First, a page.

BEIRUT: The plot of Rawi Hage's debut novel, "De Niro's Game," begins with a motorcycle ride, ends with a train ride and straddles over a boat ride somewhere in between. These journeys lay down a pattern of narrative thresholds, though their lines don't always correspond directly to plot progression, geographic movement or character development. Each of the novel's three sections, for example, is named for a city - Rome, Beirut and Paris - but
at least one of them exists only in the central protagonist's imagination (and arguably all of them are constructs of the author's imagination).
The field on which "De Niro's Game" plays out is one where the goal posts are moved so often and so swiftly that the overall result is madness, which makes sense, after all, since the novel is set deeply in the 1980s insanity of Lebanon's Civil War. As such, those three rides seem to signify three steps that take the reader further down into the muck surrounding some hard kernel of the real.
Born in Beirut in 1964, Hage left Lebanon 20 years later, after a few bouts of time spent in Cyprus. He emigrated first to New York, where he lived for nine years, and then to Montreal, where he now works as an artist, curator and writer.
All this is to say that "De Niro's Game" does not match Hage's autobiography. The book is not a self-indulgent memoir masquerading as a thinly veiled novel. The story of Bassam and George, two childhood friends who grow up and grow apart, is spiked throughout with imagination, a crucial ingredient for the cocktail that is fiction, even as it skims across factual events, such as the 1982 Israel invasion of Lebanon, the assassination of President-elect Bashir Gemayel (referred to in the novel only as "Al-Rayess") and the massacres at the Sabra and Shatila refugee camps.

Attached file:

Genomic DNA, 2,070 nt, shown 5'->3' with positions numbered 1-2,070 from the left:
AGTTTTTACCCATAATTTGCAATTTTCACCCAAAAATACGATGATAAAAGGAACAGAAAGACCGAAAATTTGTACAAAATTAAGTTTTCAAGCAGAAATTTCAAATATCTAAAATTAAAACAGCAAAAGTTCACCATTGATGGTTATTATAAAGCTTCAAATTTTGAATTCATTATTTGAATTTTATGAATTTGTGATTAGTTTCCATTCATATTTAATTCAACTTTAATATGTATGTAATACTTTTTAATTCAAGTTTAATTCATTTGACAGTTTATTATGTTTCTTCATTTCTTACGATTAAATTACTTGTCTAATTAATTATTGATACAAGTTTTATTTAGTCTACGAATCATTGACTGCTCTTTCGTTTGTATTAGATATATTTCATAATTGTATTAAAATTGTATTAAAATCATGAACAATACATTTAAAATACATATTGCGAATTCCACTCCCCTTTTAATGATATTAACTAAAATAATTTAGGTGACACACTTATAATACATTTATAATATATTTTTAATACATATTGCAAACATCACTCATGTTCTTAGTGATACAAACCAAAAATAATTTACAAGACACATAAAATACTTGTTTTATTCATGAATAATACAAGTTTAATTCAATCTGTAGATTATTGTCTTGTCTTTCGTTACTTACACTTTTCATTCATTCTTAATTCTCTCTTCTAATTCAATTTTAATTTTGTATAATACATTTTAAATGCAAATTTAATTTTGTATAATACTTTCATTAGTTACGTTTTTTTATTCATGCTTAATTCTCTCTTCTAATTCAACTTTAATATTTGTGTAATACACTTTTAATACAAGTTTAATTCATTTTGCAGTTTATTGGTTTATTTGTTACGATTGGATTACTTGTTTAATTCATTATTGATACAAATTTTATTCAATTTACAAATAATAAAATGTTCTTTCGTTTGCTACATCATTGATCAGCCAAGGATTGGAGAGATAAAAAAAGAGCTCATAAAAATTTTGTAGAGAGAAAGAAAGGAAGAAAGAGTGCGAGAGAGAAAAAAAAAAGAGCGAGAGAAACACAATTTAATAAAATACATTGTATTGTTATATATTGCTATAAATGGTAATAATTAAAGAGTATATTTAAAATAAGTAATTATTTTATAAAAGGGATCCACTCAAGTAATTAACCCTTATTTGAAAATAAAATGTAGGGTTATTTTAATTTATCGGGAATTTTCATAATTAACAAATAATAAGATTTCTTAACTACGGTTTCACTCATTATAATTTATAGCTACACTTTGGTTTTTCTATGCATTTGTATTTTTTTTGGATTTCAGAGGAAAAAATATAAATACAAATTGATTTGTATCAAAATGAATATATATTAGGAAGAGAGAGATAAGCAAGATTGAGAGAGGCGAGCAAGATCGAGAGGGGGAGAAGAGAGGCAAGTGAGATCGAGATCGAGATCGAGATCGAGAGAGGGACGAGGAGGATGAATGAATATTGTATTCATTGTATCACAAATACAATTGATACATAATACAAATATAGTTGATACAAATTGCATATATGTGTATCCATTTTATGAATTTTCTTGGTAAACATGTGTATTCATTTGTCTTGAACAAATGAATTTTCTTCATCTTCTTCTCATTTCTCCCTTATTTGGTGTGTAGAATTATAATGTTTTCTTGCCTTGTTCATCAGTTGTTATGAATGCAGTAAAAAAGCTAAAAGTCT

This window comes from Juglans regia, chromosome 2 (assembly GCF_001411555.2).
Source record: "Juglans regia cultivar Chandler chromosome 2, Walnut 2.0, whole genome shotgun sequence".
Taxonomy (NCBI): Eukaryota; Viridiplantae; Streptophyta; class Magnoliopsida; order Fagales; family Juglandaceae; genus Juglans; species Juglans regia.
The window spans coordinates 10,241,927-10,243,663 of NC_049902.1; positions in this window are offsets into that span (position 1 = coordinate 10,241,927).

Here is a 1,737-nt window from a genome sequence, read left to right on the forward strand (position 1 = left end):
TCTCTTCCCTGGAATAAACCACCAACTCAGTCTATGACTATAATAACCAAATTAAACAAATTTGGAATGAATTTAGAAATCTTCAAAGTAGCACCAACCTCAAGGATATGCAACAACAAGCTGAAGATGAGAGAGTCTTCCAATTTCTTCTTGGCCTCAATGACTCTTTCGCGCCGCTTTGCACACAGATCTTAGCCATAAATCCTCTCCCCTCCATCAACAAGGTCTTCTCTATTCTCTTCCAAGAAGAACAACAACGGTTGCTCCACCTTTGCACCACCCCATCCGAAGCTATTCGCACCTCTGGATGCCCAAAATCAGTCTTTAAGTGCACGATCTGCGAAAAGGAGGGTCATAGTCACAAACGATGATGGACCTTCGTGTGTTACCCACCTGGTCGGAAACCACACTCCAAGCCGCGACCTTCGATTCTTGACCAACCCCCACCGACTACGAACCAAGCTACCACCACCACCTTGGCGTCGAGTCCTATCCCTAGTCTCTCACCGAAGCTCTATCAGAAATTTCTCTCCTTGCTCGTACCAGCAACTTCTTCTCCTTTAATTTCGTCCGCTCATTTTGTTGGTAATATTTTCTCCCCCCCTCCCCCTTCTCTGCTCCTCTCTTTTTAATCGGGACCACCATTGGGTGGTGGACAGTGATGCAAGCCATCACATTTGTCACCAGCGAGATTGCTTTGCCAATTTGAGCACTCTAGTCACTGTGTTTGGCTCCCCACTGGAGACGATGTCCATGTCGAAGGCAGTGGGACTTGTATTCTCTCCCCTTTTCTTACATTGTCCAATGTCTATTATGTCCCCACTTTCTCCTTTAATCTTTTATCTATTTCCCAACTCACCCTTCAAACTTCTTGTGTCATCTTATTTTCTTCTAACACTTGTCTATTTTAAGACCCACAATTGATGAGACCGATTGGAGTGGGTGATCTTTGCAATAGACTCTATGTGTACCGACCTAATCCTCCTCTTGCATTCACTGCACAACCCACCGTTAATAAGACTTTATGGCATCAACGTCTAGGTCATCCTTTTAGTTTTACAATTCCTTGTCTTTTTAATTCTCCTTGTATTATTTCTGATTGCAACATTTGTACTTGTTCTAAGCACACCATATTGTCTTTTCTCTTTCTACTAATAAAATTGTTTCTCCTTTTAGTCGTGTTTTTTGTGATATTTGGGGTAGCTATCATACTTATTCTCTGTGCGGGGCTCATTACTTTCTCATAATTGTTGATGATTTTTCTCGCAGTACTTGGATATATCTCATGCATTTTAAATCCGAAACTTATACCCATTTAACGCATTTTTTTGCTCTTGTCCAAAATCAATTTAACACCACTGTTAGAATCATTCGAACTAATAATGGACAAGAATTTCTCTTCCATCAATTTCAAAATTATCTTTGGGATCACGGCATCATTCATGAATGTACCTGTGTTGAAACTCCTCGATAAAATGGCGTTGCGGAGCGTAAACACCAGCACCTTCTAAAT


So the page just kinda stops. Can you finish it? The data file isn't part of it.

Nor is "De Niro's Game" the story of two innocent bystanders or condescending, morally correct observers. Bassam and George are no angels. Rather, they are thieving little thugs who come of age in an atmosphere of lawlessness that makes every encounter - be it a problem over a parking space, a casino con job or a counterfeit whisky-running operation - an occasion to test one's outsized ego and overblown masculinity.